In response to COVID-19, the Rehoboth Beach Volunteer Fire Company has modified how it will respond to fire and emergency calls.
In a letter issued April 5, Rehoboth Fire Chief Chuck Snyder said Rehoboth will dispatch only Rehoboth crews to calls within the Rehoboth district. Multiple companies will not be dispatched on the initial dispatch, he said.
Snyder said the modification is temporary, and if assistance is required, the officer in charge will notify the Rehoboth dispatch center.
The letter was sent to the Rehoboth Beach and Sussex County dispatch centers, and the fire chiefs of the Lewes Fire Department, Bethany Beach Volunteer Fire Company and the Indian River Fire Company.
“We appreciate all of the help that you have provided and hope that will continue,” said Snyder in his letter.
In an interview April 30, Snyder said as chief, he decided unilaterally to make the change, which he said is in the best interests of the safety and wellbeing of his members. Now is not the time to be running more vehicles than necessary, he said.
“We’re just trying to practice as safe a response to calls as we can, without unnecessary exposure,” said Snyder. “We’re always running into so many unknowns. We will still be putting out fires.”
Snyder said a lot of calls Rehoboth receives are false alarms or minor issues that do not require help.
“We don’t need three companies for a smoking socket,” he said. “We will call companies for help when needed.”
Snyder said for the most part, Rehoboth hasn’t required the help of other companies, and he said, for the one big fire that occurred since the change – the Lighthouse Restaurant in Dewey – it wouldn’t have mattered if other companies were called during the initial reporting. the fire was well underway when the first truck from Rehoboth pulled up, he said.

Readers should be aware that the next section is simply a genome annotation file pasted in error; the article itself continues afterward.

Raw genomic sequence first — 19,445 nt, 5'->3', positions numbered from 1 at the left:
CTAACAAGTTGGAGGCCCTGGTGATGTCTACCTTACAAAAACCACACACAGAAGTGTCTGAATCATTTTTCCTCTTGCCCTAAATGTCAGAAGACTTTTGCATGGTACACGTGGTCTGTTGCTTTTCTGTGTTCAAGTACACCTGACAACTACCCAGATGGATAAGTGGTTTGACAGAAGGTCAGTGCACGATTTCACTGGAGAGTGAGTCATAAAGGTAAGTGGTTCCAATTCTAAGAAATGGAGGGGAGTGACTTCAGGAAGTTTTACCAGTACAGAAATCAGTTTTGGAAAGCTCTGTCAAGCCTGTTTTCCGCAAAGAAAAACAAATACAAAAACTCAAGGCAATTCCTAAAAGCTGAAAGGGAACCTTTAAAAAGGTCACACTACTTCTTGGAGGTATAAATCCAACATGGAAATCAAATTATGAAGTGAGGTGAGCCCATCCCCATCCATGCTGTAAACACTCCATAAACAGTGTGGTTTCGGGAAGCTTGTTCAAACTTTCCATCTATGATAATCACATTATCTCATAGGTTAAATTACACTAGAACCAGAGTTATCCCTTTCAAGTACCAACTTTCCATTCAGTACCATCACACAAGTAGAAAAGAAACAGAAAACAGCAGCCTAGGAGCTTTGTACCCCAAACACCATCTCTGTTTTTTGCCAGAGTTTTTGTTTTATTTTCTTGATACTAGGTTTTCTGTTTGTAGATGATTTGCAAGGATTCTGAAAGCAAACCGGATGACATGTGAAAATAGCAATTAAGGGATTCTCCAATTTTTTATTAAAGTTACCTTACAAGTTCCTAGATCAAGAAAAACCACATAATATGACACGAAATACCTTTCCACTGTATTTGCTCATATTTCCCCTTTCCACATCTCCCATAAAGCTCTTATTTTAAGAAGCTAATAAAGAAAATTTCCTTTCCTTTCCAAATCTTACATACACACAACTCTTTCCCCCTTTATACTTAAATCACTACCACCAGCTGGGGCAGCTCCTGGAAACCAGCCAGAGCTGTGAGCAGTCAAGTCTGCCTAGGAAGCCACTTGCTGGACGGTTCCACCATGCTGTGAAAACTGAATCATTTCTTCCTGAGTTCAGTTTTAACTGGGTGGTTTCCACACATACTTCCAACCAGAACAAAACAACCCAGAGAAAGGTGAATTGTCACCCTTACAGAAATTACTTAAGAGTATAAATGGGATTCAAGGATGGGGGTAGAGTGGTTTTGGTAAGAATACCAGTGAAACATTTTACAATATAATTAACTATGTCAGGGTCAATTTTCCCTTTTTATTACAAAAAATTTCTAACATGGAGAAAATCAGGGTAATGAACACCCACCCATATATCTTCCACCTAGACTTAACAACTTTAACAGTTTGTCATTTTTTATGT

Snyder said other changes have also been implemented. He said fire houses are off limits to members unless there’s a call, and then afterward members have to leave as soon as reports are filed. If there’s a car accident, unless it’s an emergency that needs immediate help, the crew will wait for the EMS team to show up.
For now, Snyder said, the call volume is down from years past. He said he has no specific reason for the drop, other than there are fewer people around, and, he said, he thinks people are taking more precautions.
According to statistics on the fire company’s website, through April 30, there had been 101 fire and 473 EMS calls in 2020. In 2019, there were 617 fire and 3,652 EMS calls; in 2018, there were 642 fire and 3,488 EMS calls; and in 2017, there were 612 fire and 3,433 calls.
Snyder said he’s recently had a good response to calls because a lot of his members are unemployed because of COVID-19. He said the company is also able to respond faster because there’s less traffic.
“That will change, and when it does, our procedures will go back to normal,” he said.